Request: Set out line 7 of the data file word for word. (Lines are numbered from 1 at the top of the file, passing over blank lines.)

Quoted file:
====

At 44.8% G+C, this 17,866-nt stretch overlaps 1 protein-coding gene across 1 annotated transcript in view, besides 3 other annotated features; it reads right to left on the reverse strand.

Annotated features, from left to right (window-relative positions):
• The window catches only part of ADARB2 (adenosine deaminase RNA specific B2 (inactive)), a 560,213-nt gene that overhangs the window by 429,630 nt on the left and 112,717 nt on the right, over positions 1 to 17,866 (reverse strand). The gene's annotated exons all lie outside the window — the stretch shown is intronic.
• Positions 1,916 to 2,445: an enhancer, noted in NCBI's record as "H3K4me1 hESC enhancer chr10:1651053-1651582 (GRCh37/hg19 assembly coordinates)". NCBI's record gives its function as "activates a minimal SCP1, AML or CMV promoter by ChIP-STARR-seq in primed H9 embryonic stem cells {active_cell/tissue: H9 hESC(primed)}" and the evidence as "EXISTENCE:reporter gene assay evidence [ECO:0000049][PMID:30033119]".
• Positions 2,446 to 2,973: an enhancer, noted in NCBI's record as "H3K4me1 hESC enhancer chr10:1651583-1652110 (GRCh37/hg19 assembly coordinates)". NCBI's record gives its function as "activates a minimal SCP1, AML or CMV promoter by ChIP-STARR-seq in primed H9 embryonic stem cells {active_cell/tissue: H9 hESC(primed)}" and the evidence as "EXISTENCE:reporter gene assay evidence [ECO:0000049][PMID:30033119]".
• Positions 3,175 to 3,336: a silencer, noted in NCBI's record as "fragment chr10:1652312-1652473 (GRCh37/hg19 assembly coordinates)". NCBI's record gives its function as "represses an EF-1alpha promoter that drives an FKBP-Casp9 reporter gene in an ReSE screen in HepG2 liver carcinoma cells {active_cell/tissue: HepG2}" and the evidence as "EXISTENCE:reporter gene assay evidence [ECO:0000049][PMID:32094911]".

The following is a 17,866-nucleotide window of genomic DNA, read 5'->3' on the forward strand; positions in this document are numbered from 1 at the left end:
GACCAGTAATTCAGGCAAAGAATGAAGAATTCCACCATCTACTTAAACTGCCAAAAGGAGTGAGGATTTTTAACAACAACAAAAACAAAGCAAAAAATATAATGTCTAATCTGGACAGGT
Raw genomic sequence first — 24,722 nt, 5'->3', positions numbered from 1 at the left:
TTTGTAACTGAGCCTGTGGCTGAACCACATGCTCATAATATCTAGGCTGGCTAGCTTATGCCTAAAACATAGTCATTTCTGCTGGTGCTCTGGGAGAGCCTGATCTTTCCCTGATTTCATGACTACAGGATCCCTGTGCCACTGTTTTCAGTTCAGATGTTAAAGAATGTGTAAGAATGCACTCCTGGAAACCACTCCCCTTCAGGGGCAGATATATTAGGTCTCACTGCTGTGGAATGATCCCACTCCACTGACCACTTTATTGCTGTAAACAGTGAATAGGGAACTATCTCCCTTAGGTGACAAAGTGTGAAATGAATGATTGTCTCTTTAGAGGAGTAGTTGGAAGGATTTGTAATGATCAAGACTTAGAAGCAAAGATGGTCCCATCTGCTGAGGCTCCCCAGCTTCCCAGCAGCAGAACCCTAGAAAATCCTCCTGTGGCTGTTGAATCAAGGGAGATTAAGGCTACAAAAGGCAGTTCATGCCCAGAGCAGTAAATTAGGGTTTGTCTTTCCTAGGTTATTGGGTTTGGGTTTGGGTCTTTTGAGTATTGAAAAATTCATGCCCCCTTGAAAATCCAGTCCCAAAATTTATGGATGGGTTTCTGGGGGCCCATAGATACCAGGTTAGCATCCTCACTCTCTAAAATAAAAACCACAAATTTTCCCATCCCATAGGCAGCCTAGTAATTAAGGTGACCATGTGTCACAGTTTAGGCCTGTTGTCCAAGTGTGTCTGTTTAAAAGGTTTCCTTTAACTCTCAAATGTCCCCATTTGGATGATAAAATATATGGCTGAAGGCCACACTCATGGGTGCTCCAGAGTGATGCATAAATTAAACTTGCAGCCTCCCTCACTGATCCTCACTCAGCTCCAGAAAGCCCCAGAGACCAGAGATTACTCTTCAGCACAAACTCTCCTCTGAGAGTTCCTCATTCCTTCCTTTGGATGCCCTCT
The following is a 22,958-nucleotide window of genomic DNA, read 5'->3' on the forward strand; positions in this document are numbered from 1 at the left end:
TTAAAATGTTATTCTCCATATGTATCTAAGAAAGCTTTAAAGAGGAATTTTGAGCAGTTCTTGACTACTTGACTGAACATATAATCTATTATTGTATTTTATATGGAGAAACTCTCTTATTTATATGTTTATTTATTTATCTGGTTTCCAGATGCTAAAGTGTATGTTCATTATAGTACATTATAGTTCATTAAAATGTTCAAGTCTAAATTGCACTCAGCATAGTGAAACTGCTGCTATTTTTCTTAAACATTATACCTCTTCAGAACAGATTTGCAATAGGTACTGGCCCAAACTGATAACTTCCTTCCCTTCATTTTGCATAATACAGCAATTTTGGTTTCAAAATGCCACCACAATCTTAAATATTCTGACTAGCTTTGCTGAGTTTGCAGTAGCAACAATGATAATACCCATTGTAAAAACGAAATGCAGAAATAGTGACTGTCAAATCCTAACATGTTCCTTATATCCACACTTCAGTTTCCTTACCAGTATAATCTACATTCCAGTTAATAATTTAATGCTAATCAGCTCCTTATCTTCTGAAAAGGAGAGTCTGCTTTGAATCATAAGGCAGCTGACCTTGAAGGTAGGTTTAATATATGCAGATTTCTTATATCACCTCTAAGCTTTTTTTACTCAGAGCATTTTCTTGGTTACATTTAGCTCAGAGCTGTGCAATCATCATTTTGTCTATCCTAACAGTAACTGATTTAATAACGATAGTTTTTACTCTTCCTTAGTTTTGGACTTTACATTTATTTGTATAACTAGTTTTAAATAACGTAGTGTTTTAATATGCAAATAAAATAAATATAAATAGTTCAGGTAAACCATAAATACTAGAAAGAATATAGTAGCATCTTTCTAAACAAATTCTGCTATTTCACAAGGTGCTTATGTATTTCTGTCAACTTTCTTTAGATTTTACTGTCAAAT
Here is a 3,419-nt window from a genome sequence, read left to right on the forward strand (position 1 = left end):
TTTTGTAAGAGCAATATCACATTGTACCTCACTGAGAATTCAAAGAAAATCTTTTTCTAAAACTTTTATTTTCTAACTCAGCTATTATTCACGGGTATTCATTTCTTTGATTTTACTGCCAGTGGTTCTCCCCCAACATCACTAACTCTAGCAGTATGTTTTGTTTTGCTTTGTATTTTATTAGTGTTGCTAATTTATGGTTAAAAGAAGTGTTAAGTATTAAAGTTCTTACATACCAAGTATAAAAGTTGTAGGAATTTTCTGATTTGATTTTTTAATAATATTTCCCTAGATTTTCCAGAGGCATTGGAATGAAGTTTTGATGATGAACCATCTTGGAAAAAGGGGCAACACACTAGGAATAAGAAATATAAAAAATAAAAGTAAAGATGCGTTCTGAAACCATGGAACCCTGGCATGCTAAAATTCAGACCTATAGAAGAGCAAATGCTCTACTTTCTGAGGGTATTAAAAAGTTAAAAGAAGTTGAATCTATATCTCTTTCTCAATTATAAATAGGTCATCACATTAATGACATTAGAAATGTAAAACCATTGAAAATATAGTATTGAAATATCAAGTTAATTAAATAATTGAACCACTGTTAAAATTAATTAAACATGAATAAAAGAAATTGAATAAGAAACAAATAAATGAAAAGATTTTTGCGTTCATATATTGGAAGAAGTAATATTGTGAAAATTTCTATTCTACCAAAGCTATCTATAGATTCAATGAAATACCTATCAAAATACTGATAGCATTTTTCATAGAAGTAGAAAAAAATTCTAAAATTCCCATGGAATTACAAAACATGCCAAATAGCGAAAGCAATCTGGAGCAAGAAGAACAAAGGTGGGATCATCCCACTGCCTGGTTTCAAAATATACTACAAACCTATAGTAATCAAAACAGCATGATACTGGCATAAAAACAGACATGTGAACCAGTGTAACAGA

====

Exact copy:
The following is a 17,866-nucleotide window of genomic DNA, read 5'->3' on the forward strand; positions in this document are numbered from 1 at the left end: